Leading off is a new website devoted to exploring the special relationship between Britain and America. BritainandAmerica.com seeks to explain each country's politics to the other. Because of the recent elections, the focus of the website has been on American politics. We occasionally attend a seminar on the history of Anglo-American relations. Watch for us to revisit this topic.
Yesterday while pouring over our website information at statcounter.com we came across the blog of an American clinical psychologist who opines and theorizes on American politics. From the conclusion of one of his recent posts:
One of the geniuses of the American system is that it accounts for both our civilized and our primitive natures. In holding national elections every two years, it provides an outlet for primitive anxieties that historically toppled regimes. In other words, it institutionalizes the logic of human sacrifice, which is stage four of the group fantasy cycle. Thus it is no coincidence that President Bush performed a human sacrifice and held up the head of Donald Rumsfeld to the baying MSM fantasists on the morning after the election. If you keep up with the ranting of the infantile left at dailykos or huffingtonpost, nothing less than some form of human sacrifice would have answered their homicidal rage. But one thing we can know with certainty: it won’t work, for magic is a symtom of that which it purports to cure.We found several of his posts rather insightful but we understand that his writing wont appeal to everyone--for those of you who fancy yourselves intellectuals, enjoy!
Over at townhall.com Michael Medved (one of Raisin's favs) believes that popular assumptions about Red and Blue states are just flat wrong. He writes:
The media emphasis on regional differences always distorted reality but this election should force the permanent abandonment of the meaningless red/blue distinction. Montana, supposedly the reddest-of-red states, may well end up with a Democratic governor and two Democratic Senators. California, theoretically the bluest-of-blue states, not only re-elected its Republican governor in a landslide, but also appears poised to elevate GOP candidates (including some outspoken and cantankerous conservatives) to three or four other statewide offices. In Kansas, which gave Bush 64% in 2004, Democrats enjoyed sweeping victories, and so on. The definitive designation of an entire state as either “red” or “blue,” Republican or Democrat, ignores the impact of circumstances, personalities, and issues.We're not ready to completely write off Red and Blue state designations, but as Mr. Medved points out, this last election does provide strong evidence supporting the erosion of these traditional political markers.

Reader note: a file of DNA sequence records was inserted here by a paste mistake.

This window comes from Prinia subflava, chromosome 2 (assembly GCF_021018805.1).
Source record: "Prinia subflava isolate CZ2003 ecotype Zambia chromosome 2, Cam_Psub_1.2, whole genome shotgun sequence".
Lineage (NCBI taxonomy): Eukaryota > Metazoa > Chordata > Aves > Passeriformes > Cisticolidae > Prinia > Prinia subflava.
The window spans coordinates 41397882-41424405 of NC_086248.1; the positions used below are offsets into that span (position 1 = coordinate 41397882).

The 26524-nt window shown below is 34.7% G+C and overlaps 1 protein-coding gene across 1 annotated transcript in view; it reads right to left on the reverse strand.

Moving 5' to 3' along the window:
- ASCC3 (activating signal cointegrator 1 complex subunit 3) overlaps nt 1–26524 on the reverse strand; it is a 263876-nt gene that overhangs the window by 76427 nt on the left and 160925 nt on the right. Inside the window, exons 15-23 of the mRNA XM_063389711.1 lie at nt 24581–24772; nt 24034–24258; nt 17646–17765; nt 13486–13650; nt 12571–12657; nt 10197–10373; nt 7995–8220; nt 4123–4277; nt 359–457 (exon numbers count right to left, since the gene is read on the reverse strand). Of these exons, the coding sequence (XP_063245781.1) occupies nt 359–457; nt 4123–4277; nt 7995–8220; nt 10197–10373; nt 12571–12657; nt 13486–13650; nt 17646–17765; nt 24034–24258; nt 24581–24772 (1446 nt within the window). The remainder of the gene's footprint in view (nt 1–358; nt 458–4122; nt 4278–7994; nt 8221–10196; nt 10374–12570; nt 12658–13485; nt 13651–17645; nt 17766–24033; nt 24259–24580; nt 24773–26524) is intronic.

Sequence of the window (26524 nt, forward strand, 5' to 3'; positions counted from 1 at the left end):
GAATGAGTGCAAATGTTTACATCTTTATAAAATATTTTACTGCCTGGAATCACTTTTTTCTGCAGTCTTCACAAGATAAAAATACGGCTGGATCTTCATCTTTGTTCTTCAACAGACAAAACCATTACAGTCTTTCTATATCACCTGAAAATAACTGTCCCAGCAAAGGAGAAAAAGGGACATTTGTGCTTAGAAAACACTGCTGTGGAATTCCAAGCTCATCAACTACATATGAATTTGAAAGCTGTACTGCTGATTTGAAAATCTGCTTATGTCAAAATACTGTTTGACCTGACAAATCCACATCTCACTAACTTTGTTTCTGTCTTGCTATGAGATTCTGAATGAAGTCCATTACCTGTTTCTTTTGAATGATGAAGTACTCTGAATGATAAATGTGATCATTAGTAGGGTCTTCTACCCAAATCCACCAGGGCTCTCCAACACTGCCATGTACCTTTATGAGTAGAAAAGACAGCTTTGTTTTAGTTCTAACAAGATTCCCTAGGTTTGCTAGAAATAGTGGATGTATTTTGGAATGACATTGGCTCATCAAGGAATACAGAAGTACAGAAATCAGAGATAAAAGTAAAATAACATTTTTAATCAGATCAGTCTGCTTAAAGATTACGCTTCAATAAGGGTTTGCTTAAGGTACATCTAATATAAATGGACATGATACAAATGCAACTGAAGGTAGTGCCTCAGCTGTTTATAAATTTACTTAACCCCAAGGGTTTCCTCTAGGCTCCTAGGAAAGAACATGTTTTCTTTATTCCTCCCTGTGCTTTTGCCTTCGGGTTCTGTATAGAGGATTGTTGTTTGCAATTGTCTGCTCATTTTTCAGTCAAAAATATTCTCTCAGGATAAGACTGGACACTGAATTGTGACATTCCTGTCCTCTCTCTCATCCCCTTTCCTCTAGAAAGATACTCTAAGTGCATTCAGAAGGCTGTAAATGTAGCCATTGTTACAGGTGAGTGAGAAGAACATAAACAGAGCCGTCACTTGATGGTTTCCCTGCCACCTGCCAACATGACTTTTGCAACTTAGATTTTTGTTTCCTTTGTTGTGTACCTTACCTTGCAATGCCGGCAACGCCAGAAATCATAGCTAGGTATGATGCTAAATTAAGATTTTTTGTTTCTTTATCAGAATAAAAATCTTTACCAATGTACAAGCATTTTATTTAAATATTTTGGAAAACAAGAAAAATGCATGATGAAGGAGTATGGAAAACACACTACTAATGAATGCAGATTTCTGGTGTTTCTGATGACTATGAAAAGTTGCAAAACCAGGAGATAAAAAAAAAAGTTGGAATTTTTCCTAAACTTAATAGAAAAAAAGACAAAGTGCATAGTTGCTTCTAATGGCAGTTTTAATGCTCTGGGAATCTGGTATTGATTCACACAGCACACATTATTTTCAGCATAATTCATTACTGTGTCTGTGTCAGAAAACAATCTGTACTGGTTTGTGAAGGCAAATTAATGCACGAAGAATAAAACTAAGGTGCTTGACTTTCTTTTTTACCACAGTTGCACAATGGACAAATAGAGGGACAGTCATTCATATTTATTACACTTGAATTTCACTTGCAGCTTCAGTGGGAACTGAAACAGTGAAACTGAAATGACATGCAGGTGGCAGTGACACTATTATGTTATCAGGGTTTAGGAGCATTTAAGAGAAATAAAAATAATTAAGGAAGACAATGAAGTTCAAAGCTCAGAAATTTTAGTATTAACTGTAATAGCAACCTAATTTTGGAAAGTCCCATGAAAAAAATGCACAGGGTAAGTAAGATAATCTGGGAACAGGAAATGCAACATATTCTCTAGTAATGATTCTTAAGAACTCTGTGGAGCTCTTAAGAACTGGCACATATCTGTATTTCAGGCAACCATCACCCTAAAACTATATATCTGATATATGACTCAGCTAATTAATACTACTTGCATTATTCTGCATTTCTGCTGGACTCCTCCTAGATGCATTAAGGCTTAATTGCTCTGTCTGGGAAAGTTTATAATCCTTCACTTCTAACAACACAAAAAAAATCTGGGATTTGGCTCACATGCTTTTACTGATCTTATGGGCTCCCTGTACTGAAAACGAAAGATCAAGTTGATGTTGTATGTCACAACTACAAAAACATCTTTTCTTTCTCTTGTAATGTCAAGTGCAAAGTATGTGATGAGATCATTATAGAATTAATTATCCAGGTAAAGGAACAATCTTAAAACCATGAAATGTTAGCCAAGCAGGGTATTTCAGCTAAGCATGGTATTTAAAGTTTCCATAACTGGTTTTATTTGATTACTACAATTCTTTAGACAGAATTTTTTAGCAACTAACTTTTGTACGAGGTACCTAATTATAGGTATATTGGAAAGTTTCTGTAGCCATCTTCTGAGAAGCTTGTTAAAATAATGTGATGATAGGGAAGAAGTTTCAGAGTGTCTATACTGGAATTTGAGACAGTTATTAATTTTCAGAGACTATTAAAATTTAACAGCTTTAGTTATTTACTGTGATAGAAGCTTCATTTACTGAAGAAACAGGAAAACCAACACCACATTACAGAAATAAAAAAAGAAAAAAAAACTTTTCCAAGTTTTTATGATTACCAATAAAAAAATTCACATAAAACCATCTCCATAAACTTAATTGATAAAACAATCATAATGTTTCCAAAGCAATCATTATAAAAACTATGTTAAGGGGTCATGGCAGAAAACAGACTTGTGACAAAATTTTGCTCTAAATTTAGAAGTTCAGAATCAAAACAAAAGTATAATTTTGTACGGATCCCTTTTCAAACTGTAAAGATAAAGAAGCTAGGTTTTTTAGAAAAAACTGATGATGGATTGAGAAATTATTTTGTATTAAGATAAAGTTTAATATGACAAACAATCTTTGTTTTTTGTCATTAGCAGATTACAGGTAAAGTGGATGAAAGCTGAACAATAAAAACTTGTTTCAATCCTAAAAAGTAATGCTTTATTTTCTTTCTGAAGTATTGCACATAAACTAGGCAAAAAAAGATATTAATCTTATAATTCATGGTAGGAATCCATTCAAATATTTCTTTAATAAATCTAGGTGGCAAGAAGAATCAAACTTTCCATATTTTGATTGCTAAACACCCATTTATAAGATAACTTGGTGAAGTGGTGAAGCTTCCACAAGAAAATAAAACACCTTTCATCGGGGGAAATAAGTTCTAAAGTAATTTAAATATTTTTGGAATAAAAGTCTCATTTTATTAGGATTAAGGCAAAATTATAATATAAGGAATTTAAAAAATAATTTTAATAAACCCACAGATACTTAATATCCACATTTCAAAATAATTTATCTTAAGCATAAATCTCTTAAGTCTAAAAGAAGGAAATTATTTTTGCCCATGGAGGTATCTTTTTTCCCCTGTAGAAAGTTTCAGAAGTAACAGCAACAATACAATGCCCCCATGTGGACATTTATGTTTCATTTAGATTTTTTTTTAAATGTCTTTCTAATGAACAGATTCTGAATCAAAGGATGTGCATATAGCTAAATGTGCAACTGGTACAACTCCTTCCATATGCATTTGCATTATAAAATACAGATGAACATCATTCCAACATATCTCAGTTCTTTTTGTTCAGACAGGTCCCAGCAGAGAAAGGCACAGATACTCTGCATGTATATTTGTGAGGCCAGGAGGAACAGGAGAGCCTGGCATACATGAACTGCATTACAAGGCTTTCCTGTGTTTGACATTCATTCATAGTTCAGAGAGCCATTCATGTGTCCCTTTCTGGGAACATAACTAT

Lastly, a little humor from a man calling himself Jim Treacher. Those of you who read James Taranto's Best of the Web on a regular basis will have read this in yesterday's edition. Apologies to fans of Nancy Pelosi who take themselves too seriously; you probably wont find this funny.
Questions from a political dilettanteHey wait a minute, this last question looks familiar. Didn't we end a recent post in much the same way...?
* Does this mean Bush is still Hitler? I'm pretty sure Hitler never let his opponents win an election, did he? Unless... this is all part of Rove's plan.
* A major concern of the last few elections has been that Republicans need to cheat to win, and the problem was going to be even worse with the new Diebold machines. What happened? Did Cheney forget his password again? That darn Cheney, always forgetting his password.
* What happened to Ned? I thought Lieberman was Public Enemy #1. Now Kos must feel like the kid on Christmas morning who's surrounded by toys... except for the one he really wanted.
* Does Nancy Pelosi ever wear a fake flower on her lapel that shoots acid? Because that would really be a surprise for Batman when he's hauling her to Commissioner Gordon's office.
* So the world likes us again, right? No more terrorism? YAY!!!